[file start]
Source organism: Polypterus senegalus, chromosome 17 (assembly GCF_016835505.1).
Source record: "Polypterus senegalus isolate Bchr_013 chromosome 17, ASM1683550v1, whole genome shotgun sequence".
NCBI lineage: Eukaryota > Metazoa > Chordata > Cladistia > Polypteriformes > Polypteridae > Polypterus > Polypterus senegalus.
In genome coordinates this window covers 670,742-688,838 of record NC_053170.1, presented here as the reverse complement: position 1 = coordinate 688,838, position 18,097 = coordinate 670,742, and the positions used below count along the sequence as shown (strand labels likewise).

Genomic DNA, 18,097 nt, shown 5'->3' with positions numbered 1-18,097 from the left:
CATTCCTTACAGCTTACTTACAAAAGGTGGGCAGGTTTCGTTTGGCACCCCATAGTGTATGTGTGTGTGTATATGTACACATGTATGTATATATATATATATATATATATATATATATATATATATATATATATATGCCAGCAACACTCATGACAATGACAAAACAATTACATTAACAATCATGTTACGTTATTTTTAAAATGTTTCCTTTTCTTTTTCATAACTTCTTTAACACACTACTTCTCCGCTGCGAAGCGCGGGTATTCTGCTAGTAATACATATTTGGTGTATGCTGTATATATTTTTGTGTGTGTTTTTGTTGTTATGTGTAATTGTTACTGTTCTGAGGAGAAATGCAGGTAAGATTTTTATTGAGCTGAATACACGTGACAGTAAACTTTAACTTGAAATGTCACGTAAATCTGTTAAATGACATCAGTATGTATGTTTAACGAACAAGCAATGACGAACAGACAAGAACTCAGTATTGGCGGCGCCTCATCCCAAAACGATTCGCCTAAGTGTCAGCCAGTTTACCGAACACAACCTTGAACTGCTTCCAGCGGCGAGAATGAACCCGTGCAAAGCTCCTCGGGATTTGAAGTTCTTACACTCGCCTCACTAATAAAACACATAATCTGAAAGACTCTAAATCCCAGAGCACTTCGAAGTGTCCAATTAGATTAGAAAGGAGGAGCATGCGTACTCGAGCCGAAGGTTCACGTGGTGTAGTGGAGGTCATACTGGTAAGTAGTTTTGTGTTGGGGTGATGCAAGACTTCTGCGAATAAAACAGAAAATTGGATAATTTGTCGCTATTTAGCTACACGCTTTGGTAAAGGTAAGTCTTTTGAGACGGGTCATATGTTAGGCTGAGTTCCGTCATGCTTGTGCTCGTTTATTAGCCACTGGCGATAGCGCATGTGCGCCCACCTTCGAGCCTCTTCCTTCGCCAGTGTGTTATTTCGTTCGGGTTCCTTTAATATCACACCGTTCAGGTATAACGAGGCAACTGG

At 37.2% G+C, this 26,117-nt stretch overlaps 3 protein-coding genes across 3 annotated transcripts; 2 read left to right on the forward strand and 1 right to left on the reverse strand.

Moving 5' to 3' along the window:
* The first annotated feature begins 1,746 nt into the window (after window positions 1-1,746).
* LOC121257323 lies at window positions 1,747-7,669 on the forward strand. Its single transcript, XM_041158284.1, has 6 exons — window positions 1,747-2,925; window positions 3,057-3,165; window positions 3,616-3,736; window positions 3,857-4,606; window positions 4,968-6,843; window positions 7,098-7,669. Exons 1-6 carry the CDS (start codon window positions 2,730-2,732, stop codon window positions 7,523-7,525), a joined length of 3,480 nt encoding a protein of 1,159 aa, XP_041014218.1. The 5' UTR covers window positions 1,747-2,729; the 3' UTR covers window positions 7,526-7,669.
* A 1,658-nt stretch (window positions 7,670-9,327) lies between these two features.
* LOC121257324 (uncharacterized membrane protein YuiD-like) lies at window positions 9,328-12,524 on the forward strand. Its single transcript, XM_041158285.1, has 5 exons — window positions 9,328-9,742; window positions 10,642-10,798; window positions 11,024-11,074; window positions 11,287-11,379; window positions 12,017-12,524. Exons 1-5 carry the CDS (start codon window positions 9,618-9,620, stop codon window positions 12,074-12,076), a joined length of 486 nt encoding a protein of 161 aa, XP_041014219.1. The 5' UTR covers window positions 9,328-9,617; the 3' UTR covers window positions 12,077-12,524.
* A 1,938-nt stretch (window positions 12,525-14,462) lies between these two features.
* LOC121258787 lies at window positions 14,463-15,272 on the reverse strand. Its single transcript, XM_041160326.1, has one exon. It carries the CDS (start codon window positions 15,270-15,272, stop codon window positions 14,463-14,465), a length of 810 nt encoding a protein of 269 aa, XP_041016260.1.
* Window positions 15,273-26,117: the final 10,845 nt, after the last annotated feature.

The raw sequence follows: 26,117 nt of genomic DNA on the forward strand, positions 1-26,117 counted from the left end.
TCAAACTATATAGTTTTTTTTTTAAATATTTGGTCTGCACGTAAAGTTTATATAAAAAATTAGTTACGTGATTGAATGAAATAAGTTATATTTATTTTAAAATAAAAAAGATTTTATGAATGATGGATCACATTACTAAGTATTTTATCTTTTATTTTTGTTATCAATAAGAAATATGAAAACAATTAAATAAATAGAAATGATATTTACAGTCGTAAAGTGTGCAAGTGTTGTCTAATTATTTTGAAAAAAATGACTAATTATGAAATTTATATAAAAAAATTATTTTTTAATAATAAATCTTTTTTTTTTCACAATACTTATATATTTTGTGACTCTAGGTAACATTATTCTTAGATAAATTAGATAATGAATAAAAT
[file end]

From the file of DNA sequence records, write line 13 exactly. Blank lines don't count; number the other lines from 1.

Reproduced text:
* A 1,938-nt stretch (window positions 12,525-14,462) lies between these two features.